Tesla could face major competition from General Motors going forward, as the veteran automaker steps up its game in the EV field. On Tuesday, GM outlined a wide-ranging partnership with Korean firm LG for the production of the 2017 Chevrolet Bolt electric car.

Challenging Tesla, GM Announces Vital Alliance With LG

GM may unveil Bolt before Tesla Model 3

GM Executive VP Mark Ruess termed the alliance a “joint development agreement,” adding that it goes beyond the usual association between an automaker and supplier. GM introduced the Bolt just a year ago and has accelerated production since then.

Many experts and observers believe that the automaker intends to launch a mass-market, affordable electric car ahead of Tesla’s Model 3. Tesla is expected to reveal the prototype Model 3 in early 2017, while deliveries would begin in 2017, CEO Elon Musk told investors previously.

The auto industry is not very certain about how the electric vehicle market will eventually turn out. Ruess believes that it is extremely difficult to forecast this space and said that the company is able to break through traditional barriers because of the development of the Bolt and the partnership with LG. “We’re going to be agile and optimistic,” the executive said.

Several of LG’s subsidiaries (LG Electronics and LG Chem) have worked with GM on developing battery cells, dashboard displays, electric motors, and other electronic systems for the Bolt. Late next year, the Bolt will go into production in Michigan.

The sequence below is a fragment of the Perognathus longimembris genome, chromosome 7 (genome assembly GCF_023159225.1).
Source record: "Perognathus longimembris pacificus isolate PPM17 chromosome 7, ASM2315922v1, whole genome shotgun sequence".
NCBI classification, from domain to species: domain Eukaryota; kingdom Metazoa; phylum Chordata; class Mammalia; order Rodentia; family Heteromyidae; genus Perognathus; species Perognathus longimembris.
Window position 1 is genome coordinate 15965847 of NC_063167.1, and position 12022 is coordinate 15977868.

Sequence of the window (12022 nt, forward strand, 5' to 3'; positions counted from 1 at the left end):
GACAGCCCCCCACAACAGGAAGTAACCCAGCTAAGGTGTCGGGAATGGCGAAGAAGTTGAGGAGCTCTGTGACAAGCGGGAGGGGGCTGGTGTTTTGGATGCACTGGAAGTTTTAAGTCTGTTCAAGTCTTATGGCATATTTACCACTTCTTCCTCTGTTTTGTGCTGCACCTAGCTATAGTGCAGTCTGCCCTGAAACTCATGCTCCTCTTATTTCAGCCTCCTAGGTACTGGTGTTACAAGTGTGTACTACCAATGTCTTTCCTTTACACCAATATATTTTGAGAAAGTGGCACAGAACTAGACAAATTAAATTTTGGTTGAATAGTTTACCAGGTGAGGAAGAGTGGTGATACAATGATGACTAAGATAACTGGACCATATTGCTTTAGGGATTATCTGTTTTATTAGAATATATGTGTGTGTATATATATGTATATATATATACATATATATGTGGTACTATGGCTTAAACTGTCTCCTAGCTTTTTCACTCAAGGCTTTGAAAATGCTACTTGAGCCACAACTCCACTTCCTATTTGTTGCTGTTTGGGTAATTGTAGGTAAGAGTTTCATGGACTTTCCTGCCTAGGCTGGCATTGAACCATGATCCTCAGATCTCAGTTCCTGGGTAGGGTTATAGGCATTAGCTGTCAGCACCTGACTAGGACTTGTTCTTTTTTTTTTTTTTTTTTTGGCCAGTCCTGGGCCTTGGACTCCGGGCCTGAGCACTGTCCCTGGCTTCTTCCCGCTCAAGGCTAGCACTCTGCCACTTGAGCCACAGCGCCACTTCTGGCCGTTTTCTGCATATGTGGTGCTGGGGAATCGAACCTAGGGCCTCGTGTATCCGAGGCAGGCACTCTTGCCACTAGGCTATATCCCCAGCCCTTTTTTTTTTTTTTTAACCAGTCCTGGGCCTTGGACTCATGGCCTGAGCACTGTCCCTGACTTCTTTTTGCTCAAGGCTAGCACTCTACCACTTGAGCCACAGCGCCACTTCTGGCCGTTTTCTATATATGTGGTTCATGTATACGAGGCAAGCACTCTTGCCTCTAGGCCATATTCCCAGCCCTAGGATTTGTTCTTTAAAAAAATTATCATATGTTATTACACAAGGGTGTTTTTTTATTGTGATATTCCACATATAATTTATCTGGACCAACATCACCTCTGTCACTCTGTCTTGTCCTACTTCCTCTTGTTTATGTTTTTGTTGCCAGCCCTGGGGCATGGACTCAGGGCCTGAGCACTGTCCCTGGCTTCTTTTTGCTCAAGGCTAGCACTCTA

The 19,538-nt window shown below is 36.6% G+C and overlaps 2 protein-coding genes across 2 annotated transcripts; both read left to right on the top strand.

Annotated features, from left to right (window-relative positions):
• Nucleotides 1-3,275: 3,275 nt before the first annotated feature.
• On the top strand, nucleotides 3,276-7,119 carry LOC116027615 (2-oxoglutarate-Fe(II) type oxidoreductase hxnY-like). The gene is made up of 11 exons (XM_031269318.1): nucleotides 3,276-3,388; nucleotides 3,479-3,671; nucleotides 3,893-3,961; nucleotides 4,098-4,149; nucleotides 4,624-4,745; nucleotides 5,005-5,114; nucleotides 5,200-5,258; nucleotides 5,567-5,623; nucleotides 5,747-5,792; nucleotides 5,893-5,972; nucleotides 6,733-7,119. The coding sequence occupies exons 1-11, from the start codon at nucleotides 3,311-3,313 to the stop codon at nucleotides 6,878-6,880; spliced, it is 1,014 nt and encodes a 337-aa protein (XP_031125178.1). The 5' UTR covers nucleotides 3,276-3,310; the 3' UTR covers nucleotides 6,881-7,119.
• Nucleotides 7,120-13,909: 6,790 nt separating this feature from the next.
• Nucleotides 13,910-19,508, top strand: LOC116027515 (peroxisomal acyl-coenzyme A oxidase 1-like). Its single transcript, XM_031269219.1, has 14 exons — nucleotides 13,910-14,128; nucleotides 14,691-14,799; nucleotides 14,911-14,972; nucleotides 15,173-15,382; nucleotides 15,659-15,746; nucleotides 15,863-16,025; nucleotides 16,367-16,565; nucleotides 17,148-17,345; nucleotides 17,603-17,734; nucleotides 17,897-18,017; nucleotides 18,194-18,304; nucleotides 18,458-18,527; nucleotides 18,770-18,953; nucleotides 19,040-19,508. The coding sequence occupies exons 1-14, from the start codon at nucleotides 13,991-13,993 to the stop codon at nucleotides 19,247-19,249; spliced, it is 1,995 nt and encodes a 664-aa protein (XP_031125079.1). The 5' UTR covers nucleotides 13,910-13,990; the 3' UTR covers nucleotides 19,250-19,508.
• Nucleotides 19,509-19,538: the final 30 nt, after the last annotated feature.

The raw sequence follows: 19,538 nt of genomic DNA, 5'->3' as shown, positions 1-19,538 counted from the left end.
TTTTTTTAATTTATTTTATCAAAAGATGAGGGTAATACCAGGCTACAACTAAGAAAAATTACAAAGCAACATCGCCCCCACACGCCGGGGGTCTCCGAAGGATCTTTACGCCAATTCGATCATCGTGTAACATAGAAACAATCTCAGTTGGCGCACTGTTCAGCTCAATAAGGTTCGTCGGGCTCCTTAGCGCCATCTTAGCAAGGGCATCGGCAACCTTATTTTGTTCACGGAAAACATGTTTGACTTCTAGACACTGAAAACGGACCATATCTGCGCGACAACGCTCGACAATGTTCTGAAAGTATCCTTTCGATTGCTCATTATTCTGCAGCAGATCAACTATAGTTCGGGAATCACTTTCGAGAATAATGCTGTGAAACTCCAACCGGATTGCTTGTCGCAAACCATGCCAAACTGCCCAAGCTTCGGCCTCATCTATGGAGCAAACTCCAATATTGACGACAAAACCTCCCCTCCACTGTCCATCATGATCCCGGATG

Most extensive partnership to date

Such a collaboration lays a blueprint for the future partnership. The partnership between GM and LG marks the most extensive partnership to date between a U.S. automaker and an overseas supplier, shifting the development and production cost for the new car to a partner with “considerable technical expertise,” says Business Insider.

With this partnership, GM is positioned to have a comparable supplier in LG. Tesla is working with Panasonic now. Both automakers are betting big on electric vehicles achieving better market penetration than has been seen over the past few years.

Meanwhile, Tesla is working to construct its multi-billion-dollar battery factory in Nevada. Musk hopes to supply enough lithium-ion battery cells through this so-called gigafactory, to support the production of 500,000 vehicles annually by 2020.

On Tuesday, Tesla shares closed down 6.61% at $213.03. Year to date, the stock is down by over 4% while in the last three months, shares are down by almost 25%.